Tuesday, 21 June 2016

Reasons to be Cheerful about Getting Old - Pt. 823: not ever having to get home from Peckham at five in the morning

One of my son's friends had their birthday on Saturday, so a bunch of them went out to help him celebrate. The evening started with a nice restaurant meal in a civilised part of central London - and ended many hours later at a club in Peckham. Yes, Peckham! My son bowed out around 5am - and then realised he had no idea where he was...

He promptly discovered that his phone had run out of juice, so he couldn't phone Uber. And he'd used up all the credit on his Oyster card and had no way of topping it up, so he couldn't catch a night bus. And there wasn't a black cab to be had for love nor money. And the early morning streets were deserted apart from occasional groups of "vibrant" young men. It reminded my wife and I of After Hours, an odd little film made by Martin Scorsese in 1985 when the funding for The Last Temptation of Christ fell through. In it, a young New Yorker finds himself stranded in the middle of the night without any money on the other side of the city from his apartment - and absolutely desperate to get home to safety:

The critics liked it, but audiences didn't. It has now become a "cult" movie - deservedly. Recommended, if you haven't seen it. Here's the subway scene:

As far as we know, our son didn't encounter any dead bodies along the way, and nobody tried to kill him - but he was mighty relieved to finally happen upon a passing black cab (he practically threw himself in front of it to get it to stop). Because he had to negotiate the fare - i.e. everything he had on him - to get across town, the driver dropped him outside our local underground station, rather than go to the bother of driving another 600 yards to our house. That's what living in London's all about, I guess - the way we look out for each other.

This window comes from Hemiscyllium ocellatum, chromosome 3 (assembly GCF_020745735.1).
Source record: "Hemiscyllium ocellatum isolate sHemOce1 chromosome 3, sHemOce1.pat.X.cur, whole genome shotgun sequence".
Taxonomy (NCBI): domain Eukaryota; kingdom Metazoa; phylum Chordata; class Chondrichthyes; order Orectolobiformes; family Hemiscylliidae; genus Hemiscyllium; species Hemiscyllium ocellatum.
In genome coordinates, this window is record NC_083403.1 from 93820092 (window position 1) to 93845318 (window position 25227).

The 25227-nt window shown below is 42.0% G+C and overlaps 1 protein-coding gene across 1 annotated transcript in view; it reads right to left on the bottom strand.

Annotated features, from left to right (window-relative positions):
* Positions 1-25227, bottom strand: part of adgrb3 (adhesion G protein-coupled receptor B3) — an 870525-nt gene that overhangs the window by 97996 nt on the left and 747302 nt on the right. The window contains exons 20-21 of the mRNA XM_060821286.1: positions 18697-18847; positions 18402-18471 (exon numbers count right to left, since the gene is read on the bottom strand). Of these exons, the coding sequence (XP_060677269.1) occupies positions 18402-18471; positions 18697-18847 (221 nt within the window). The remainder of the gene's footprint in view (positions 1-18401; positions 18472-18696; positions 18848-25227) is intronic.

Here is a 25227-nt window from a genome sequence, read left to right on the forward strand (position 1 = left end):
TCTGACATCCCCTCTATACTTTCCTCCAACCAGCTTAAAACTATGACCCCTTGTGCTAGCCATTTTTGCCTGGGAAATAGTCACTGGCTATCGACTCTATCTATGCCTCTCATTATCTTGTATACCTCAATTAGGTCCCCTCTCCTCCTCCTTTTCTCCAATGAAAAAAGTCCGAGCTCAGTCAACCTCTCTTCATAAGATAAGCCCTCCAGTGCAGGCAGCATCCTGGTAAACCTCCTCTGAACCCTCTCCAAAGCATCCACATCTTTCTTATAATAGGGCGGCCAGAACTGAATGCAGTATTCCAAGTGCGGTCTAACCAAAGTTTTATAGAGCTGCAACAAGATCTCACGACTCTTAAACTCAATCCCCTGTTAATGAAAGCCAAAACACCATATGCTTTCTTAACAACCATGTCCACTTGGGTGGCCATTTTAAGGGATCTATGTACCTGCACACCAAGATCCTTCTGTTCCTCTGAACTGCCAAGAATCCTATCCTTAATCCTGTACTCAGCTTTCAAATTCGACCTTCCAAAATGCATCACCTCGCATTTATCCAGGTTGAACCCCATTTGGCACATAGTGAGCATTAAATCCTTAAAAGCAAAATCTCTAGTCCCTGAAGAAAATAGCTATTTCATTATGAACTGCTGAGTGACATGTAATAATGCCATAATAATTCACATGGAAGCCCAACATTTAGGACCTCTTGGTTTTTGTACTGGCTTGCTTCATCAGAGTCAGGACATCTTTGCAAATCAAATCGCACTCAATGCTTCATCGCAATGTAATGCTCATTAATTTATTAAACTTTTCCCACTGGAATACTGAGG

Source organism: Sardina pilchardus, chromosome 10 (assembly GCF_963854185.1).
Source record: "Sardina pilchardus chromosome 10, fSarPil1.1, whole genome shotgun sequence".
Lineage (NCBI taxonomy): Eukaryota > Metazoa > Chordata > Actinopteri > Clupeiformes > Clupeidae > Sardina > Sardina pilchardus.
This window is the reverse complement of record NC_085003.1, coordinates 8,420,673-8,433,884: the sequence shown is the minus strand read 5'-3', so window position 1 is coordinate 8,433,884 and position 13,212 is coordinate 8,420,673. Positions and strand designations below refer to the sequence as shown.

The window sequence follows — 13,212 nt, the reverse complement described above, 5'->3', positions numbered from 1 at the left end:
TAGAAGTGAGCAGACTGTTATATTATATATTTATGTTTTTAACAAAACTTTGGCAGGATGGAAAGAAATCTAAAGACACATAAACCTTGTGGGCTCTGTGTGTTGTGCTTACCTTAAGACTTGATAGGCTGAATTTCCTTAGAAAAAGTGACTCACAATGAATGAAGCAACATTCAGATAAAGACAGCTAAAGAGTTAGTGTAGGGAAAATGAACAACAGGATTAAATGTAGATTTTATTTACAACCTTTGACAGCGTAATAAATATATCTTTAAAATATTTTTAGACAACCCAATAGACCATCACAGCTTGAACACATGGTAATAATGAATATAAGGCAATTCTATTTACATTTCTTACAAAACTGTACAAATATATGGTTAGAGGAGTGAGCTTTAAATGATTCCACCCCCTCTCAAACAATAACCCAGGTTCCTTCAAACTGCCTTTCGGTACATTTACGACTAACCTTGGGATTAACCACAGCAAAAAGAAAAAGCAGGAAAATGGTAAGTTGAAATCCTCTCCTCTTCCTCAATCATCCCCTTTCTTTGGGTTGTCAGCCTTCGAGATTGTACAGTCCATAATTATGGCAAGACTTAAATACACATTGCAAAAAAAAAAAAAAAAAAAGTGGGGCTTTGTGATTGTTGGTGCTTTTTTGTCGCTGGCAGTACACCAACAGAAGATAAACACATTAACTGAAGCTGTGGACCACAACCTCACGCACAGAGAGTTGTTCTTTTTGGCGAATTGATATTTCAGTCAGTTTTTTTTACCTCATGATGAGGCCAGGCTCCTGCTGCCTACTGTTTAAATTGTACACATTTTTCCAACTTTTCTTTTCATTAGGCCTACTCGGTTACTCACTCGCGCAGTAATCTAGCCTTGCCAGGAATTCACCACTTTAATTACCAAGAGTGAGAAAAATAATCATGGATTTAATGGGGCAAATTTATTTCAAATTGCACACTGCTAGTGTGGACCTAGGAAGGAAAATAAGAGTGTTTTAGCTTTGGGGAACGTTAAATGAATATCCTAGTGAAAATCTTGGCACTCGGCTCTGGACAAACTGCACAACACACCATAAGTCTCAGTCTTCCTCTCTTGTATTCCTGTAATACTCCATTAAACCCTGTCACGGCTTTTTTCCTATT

1. By "negotiate the fare" do you mean the meter was turned off?If so a bit of a liberty for a licensed taxi.5 am phew..It reminds me of one of your reader's stories about a strung out cabbie in NYC.who offered him a "deal" or a "crazy deal"ie off meter,cash straight in the sky rocket.At least that way you don't go the scenic route.

    1. Indeed - the fare was agreed before the journey started. Uber (my son and his pals use nothing else, and even the Telegraph's Charles Moore revealed himself to be a customer the other day!) has made a severe dent in black cab takings. Given how much it cost us to get from the Albert Hall to Chiswick last time we took a proper cab (the scenic route and with fucking pop music music blaring away in the front until we asked him to turn it down - I mean, at those prices?), I'm really not surprised. And not particularly sorry for them, either.